Waking Records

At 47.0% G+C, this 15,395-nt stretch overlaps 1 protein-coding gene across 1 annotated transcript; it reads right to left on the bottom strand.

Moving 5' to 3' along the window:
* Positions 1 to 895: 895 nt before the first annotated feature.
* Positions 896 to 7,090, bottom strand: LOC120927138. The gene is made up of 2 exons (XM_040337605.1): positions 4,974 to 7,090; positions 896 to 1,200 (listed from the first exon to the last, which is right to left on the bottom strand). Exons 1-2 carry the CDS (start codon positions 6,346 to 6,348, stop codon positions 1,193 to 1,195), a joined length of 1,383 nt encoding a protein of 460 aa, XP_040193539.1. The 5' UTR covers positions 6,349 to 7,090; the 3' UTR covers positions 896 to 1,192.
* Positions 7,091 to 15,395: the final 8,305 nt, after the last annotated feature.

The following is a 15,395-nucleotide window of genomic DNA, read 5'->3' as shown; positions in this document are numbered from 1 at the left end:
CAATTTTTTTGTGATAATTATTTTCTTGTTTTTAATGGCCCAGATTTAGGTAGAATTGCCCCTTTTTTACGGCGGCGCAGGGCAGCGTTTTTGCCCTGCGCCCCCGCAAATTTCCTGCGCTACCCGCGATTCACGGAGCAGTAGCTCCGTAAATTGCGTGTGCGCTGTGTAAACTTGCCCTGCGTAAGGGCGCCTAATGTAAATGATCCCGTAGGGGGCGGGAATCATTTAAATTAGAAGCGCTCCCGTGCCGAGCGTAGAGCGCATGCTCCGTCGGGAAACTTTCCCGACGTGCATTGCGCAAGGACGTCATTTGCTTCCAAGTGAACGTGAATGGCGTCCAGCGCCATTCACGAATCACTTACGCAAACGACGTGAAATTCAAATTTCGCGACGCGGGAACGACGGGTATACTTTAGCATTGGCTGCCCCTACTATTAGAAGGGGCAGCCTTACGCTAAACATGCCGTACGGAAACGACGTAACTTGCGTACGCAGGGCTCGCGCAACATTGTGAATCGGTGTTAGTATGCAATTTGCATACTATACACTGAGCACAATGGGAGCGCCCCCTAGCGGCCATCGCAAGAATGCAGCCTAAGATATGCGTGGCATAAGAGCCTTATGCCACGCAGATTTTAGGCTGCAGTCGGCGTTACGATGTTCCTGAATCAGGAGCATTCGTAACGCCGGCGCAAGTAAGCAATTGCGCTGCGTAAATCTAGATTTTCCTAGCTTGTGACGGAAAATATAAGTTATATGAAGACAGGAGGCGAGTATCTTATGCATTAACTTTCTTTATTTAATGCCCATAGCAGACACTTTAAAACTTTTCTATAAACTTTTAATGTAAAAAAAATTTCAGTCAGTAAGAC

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Here's a shockingly brief three-way split CD where all of the label's proceeds will be donated to DRUM (Desis Rising Up and Moving), a social justice organization of working class and poor South Asian immigrants in New York City. First up is the final recorded track from The Assistant, the stunning seven-and-a-half-minute "I Have a Name", which takes their metallic "screamo" style to a slightly more focused plateau than their earlier work, with powerful screaming vocals and lots of musical variation. From note-based metal riffs and chunky chord progressions with busy picking patterns to quirky clean passages and weird indie riffing with lots of dual guitar interaction, there's a lot going on to carry the length of the piece. There's more female singing present as well, providing yet another point of difference for the already diverse track. It's far less chaotic and definitely heavier than most of this style, so despite some typically choppy areas of the performances I do enjoy it. The recording is rough around the edges as well, but it sort of makes sense with the overall aesthetic of this style, and the dirtiness of the guitar tone is fine since it's pretty damn aggressive. This Ship Will Sink follows with the insanely titled "George Bush Could Fuck Up a Peanut Butter and Jelly Sandwich", consisting of around four minutes of material very similar to that of The Assistant (as the band formed from its ashes, I believe). It's definitely more chaotic and aggressive, with a grinding metalcore edge more so than any emo/indie moments, and despite the fact that I get a little tired of the whole frantically discordant thing, it's a pretty decent song with lots of shifts in dynamics and cool rhythmic elements. The recording could be a little cleaner, it's kind of muddy and definitely rugged, but it works for the most part. The guitars are a little overpowering and have a weird tone, but so be it. Takaru then finishes it off with three really short tracks (all less than two minutes each). In a logical progression these tracks are faster and more intense than the preceding pieces, with more of a literal chaotic metalcore approach that has all out screaming vocals, lots of stuttered chugga chords, and plenty of caustic guitar playing. "Chronophobia" gets a little sloppy and overly generic, but "Why Don't You Ask Me? Motherfucker!?", despite its goofy title, is a great little track of somber clean guitars and thundering percussion that ends with one succinctly heavy dirge. Nice. As with the other bands the sound is raw, a little more cohesively mixed, but still lacking in clarity and punch. It sounds tolerable, but I think these songs are more aggressive and linear than the band's past work, so a stronger recording could make even more of a dent. The layout looks pretty good, with a consistent color scheme and lots of simple high contrast imagery, and clean text (and plenty of it) explaining the band's messages, with lyrics included for certain tracks. As a whole, all of these bands are political in nature, with the lyrics and explanatory text herein nailing that point home by attacking the current presidential administration as well as encouraging people to stand up for what they belief in and fight for what they truly want to enjoy in life. Not a bad split. I'm not blown away, but for a style that I'm picky about there's some good stuff here. The Assistant does steal the show, though... there are some excellent riffs in that tune. - aversionline